Vlast presented all of this information to the Moscow City Court in a legal challenge to the warnings that it had received from the Russian government.  But in October 2010, the Court ruled against the news magazine, and in favor of the government.

In paradoxical terms that would be familiar to U.S. classification officials, the Moscow Court held that “the fact of the information being published in open sources does not in any way impact on its level of secrecy.”

An appeal to the Russian Supreme Court is pending. See “The Obvious Becomes Secret” by Mikhail Lukin, Kommersant-Vlast, October 26, 2010, translated by the National Virtual Translation Center and obtained by Secrecy News. The Russian original is here.

Leaks to AIPAC Said to be “Common”

The American Israel Public Affairs Committee (AIPAC), the pro-Israel lobby organization, has often received and distributed confidential government information, including classified materials, asserted former AIPAC official Steven J. Rosen in his pending lawsuit against the organization.

“There is evidence that the receipt and distribution of confidential foreign policy information is a common practice for AlPAC,” he argued in a December 14 legal filing (pdf).  The organization disputes that claim.

Mr. Rosen contends that he was wrongfully terminated by AIPAC after he and fellow AIPAC employee Keith Weissman became the subjects of a federal investigation for the unlawful receipt and disclosure of classified information they obtained from former Pentagon official Larry Franklin.  Rosen and Weissman were indicted in 2005 but the federal case against them was withdrawn by prosecutors in 2009.

On previous occasions, Mr. Rosen said in his current lawsuit, “AIPAC condoned the receipt and distribution of classified information.”  In 1984, Rosen recalled, he had received and shared classified information that members of the Libyan UN delegation had provided money to a US presidential candidate’s staff.  His conduct in that matter was supported by the organization, he said.

“There were in fact other situations before the 2004 Larry Franklin matter involving Steven Rosen and Keith Weissman in which AIPAC employees were involved in receiving classified material,” including the 1984 acquisition of a classified US Trade Representative document, some details of which been redacted from the public version of Mr. Rosen’s filing.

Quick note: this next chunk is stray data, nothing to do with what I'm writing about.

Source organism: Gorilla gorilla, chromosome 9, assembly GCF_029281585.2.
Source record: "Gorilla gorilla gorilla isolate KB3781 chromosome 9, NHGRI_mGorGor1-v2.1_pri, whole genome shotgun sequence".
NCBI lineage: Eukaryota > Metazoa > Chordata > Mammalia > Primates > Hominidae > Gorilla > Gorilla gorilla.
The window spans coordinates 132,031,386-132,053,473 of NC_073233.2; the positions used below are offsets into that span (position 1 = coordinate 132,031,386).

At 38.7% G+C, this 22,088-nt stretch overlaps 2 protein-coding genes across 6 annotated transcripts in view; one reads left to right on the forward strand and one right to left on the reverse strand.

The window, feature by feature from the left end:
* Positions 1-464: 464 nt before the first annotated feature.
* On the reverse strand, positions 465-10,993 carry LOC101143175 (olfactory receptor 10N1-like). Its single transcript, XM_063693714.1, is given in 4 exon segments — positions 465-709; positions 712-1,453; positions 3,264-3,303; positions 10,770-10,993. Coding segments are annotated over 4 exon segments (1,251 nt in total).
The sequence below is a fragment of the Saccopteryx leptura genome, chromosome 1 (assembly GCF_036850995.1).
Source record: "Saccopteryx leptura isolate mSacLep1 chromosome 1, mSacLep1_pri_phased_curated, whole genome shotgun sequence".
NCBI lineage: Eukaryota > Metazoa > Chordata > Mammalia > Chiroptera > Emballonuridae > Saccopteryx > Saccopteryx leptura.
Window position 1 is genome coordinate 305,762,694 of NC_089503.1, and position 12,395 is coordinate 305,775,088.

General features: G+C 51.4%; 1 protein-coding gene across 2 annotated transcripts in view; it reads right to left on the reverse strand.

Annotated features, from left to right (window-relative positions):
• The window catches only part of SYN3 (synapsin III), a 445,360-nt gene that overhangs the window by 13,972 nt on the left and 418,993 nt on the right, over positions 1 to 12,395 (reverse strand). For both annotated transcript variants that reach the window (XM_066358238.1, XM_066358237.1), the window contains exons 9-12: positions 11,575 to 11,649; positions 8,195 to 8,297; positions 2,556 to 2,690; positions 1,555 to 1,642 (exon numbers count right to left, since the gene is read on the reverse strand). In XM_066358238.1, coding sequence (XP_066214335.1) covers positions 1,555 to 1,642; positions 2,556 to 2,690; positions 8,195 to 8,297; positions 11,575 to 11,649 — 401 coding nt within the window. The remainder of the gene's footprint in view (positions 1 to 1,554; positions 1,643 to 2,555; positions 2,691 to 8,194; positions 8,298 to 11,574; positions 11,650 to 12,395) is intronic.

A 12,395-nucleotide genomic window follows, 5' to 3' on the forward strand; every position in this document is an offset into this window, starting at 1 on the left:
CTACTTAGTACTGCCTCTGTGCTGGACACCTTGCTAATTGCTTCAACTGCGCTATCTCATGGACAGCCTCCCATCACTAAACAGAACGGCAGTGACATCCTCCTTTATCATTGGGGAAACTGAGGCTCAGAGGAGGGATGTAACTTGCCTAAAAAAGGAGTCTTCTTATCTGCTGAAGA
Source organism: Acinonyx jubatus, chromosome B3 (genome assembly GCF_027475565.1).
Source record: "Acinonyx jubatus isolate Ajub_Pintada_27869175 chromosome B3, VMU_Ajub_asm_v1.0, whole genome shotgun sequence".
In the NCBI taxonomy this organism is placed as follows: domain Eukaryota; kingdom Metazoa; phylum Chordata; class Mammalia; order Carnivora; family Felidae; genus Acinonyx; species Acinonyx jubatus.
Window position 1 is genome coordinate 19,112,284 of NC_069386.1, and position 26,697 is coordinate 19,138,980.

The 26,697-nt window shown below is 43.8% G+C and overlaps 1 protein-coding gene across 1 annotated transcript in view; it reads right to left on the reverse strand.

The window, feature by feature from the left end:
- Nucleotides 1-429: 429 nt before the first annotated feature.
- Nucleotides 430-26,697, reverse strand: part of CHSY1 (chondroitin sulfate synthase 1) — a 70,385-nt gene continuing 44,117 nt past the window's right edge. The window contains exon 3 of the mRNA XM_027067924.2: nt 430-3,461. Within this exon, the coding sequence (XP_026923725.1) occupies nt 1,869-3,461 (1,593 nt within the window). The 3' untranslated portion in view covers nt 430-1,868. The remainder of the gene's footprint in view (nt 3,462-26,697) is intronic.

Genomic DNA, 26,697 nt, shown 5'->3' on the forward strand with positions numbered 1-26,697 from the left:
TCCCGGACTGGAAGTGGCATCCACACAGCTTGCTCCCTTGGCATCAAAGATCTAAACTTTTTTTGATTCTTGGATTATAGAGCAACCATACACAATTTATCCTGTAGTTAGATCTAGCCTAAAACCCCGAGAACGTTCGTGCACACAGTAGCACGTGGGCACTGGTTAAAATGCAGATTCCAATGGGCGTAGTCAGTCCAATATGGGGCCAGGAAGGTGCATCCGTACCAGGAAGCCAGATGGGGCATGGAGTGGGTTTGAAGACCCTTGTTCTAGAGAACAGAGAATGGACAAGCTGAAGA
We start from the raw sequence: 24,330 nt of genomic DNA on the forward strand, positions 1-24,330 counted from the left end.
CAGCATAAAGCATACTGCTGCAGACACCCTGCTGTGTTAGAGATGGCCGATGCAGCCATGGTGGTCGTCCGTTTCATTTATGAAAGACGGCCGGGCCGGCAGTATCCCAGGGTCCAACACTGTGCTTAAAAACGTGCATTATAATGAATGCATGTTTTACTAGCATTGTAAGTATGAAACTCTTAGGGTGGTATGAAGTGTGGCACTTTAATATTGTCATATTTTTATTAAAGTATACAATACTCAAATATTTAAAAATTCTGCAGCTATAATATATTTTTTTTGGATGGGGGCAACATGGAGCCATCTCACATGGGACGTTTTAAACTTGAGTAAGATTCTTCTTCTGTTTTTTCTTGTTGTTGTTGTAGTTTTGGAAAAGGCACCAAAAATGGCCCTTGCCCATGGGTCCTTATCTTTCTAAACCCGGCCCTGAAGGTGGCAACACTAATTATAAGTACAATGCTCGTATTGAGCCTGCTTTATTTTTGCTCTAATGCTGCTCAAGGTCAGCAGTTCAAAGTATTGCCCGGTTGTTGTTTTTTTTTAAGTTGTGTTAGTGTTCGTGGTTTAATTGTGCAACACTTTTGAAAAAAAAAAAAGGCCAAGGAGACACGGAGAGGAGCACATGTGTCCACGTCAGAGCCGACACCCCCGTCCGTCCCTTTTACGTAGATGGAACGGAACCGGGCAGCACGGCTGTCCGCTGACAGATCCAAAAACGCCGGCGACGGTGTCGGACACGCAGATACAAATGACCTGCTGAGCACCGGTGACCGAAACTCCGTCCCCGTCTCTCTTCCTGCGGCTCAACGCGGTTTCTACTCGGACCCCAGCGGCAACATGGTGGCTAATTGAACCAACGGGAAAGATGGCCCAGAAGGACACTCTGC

The latest developments in the case of Rosen v. AIPAC were reported in “Steve Rosen Fires Back in His Law Suit Against AIPAC” by Nathan Guttman, Forward, December 15. Selected case files are available from the Institute for Research: Middle Eastern Policy here.

An AIPAC spokesman told the Forward that it “strongly disagrees with Mr. Rosen’s portrayal of events and circumstances related to this litigation.” He said that “senior employees at AIPAC testified under oath during this litigation that they had never been involved with seeking or knowingly disclosing classified information as part of their jobs at AIPAC.”

AIPAC has stated that Rosen and Weissman were fired because their behavior “did not comport with standards that AIPAC expects of its employees.”

But Rosen’s December 14 pleading said that there were no AIPAC standards on handling classified information, and therefore he could not have violated them.  “At no time in the 23 years Steven Rosen was employed by AIPAC did the organization provide in writing or orally any guidance or standards that he and other employees were expected to follow regarding the receipt and sharing of secret, sensitive or ‘classified’ information that might be offered by government officials.”